While some conforming, VA and USDA loans also allow borrowers to make a very small down payment, these loans can be more selective than the FHA loan in terms of who can qualify.
Fannie Mae insures one type of loan that has a minimum down payment of 3 percent with PMI. This loan is available only to buyers who haven't owned a home during the previous three years and homeowners who want to refinance certain types of existing loans.
The VA loan allows borrowers to buy a home without a down payment. This loan is available only to U.S. military servicemembers, veterans and certain other borrowers. The FHA loan also offers low closing costs and easier credit qualifying guidelines, according to the FHA website.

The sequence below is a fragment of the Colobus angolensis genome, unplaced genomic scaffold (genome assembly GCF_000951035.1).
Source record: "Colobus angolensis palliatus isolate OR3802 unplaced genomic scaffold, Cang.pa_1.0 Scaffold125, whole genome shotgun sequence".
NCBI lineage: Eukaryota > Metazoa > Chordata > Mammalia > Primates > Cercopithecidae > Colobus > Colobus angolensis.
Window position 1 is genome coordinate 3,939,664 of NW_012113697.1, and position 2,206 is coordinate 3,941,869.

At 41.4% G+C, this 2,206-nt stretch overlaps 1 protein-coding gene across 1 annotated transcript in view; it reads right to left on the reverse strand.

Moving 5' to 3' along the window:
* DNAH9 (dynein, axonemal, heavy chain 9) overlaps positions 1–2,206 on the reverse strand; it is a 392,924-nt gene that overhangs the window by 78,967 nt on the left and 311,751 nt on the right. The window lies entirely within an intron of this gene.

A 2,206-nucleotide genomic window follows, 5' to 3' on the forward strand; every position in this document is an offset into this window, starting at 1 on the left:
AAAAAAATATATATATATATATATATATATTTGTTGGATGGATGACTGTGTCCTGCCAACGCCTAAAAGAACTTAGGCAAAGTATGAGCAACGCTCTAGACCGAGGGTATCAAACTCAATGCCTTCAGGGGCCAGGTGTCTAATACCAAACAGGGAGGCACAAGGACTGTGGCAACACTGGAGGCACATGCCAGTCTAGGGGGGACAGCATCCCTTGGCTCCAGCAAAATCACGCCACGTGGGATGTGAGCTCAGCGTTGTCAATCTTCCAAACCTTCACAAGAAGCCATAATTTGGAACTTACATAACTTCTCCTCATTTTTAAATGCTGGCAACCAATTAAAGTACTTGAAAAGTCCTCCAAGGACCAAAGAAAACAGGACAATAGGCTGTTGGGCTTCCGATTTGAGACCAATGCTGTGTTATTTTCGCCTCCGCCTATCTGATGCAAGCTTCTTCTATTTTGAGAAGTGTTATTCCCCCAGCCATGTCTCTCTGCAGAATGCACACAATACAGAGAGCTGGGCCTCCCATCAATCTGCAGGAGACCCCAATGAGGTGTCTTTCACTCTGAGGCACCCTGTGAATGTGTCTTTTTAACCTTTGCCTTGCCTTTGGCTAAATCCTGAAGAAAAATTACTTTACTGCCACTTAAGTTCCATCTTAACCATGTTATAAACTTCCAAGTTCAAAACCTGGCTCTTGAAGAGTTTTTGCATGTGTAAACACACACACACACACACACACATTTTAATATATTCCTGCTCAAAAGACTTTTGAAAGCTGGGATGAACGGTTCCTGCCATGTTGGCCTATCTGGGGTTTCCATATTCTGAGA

Borrowers who have a moderately low credit score might be able to qualify for an FHA loan with a reasonable interest rate, while that same credit score might trigger a significantly higher interest rate for a non-FHA loan. Though the FHA mortgage insurance might be more expensive, the lower interest rate offsets some of that cost to the borrower.
Borrowers whose credit score is very low might be limited to the FHA loan for that reason alone. Most other types of loans have higher minimum required credit scores.
The bottom line is that home loans and mortgage insurance costs are complex and the comparison of an FHA loan to other loan options involves quite a few variables. The FHA loan might be the best choice for one borrower, but not another. The best way to figure out which loan makes sense for you is to talk with a mortgage professional about your personal situation and shop around so you can compare the costs of each loan.
About Marcie Geffner